On the day of my due period Caitlin was worried about me, we were both so stressed and just needed to know the outcome. So... we did a test. There was one dark line across the test instantly and we needed a vertical line for a positive. Caitlin wouldn’t let me see it until the full 3 minutes was up!
As we uncovered the test after 3 minutes Caitlin had a massive grin across her face. She had snuck a peek just before. There was a line making a cross = positive. We could not believe it. After one attempt we were pregnant!! I screamed my head off and Brett and Ashton rushed in, we told them and tears streamed down their faces. I could barely breathe and couldn’t believe it. The day after we did further tests just to make sure...all positive.
I am now 4 weeks pregnant and couldn’t be happier. We are already buying baby stuff and making plans for our new arrival! We would always recommend the Pride Angel insemination kits. We believe the syringe extenders were vital in getting the sperm in exactly the right place.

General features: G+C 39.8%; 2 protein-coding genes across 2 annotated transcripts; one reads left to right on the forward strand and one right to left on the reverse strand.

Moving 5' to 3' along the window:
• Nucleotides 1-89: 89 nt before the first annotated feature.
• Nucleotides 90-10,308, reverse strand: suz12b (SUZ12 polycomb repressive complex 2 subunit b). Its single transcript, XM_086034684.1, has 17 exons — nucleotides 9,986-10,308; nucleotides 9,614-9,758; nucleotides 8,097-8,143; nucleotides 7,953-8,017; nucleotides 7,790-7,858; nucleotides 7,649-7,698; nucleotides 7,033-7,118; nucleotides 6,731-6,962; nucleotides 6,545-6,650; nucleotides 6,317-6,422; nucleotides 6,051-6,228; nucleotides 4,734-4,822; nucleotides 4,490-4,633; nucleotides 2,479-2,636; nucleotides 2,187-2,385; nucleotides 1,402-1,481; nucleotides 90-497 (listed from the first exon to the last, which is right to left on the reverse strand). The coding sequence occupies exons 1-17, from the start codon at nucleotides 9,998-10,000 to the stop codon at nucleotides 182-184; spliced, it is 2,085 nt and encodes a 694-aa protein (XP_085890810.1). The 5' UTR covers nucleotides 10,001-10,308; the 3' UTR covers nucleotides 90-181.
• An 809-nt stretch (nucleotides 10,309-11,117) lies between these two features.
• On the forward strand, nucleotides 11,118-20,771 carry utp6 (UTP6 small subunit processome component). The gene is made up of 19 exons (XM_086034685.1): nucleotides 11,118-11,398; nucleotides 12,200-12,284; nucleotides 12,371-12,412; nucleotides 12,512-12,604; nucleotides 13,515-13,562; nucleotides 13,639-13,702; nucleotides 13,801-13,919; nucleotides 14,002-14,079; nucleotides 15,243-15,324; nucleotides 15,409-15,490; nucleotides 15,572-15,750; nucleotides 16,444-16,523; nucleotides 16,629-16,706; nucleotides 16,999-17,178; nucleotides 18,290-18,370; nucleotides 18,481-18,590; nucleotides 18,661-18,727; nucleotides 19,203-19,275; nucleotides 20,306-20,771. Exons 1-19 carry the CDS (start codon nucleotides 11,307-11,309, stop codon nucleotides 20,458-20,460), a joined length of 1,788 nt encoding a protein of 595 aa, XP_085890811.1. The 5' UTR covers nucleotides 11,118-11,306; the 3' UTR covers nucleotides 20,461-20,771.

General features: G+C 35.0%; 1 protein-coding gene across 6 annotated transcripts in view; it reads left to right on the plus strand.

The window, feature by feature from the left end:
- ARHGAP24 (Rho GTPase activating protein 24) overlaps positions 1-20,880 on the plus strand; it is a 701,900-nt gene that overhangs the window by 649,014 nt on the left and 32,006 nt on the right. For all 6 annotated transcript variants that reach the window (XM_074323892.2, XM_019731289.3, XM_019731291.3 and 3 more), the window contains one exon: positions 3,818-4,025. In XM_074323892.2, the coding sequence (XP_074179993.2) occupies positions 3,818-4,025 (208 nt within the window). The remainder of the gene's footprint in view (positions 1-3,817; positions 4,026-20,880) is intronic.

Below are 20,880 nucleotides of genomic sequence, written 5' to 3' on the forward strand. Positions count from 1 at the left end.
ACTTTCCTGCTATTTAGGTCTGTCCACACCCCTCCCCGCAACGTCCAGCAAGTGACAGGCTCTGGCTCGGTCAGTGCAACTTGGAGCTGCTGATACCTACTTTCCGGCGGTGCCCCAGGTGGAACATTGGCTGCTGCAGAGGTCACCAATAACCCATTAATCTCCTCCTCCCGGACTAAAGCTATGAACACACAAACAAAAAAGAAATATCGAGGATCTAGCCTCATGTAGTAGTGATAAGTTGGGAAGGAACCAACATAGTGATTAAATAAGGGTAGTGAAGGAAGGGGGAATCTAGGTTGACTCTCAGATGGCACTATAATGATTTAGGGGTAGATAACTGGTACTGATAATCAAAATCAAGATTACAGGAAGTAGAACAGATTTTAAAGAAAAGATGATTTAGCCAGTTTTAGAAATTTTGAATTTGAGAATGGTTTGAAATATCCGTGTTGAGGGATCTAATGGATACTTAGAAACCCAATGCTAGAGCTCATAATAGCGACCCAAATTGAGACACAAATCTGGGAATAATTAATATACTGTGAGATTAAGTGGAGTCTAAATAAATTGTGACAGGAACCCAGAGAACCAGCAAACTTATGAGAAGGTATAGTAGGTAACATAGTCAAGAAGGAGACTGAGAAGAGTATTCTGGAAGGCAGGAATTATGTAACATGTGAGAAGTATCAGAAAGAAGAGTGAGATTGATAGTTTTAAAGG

Thank you Pride Angel!! We will keep you updated on the progress of our baby bean.
Winning article: by Rachel and Caitlin, Derbyshire, East Midlands 15th July 2012
Do you have a personal story to tell us about your journey towards parenthood? then contact us at Pride Angel.
Mothercare Competition Winner | Mittens, Booties and decisions
Imagine a pair of mittens, and bootees to match, tiny and all furry soft and with paw prints on the palms and soles. And in the half-price sale. Of course we bought them, but this time they were not just a gift for one of our many breeding friends (someone‘s popping one out at least once a month or so now). No, we bought them as a symbol – a symbol of our decision-making process about whether to have a child. If one day, someone else’s child wears them, it will be because we decided not to do it. For now though, the jury is out…
It’s the suddenness of prospective parenthood that is most disconcerting. After fifteen years of sorting out your sexuality and looking for love and, once you find it, a bit of time settling down, rings and vows and all, by the time the question of kids even crosses your mind as a vague and rather complicated option for a lesbian couple, you’re suddenly aged thirty-four and starting to think actually, if we’re going to do this, it needs to be soon. Do straight couples actually really think it through? Or is it just what you do, once you’ve been working a few years and you’re married with the three-bedroomed semi and the Ford Focus? I don’t honestly know, but my guess is, when you’re gay you think it through a lot harder.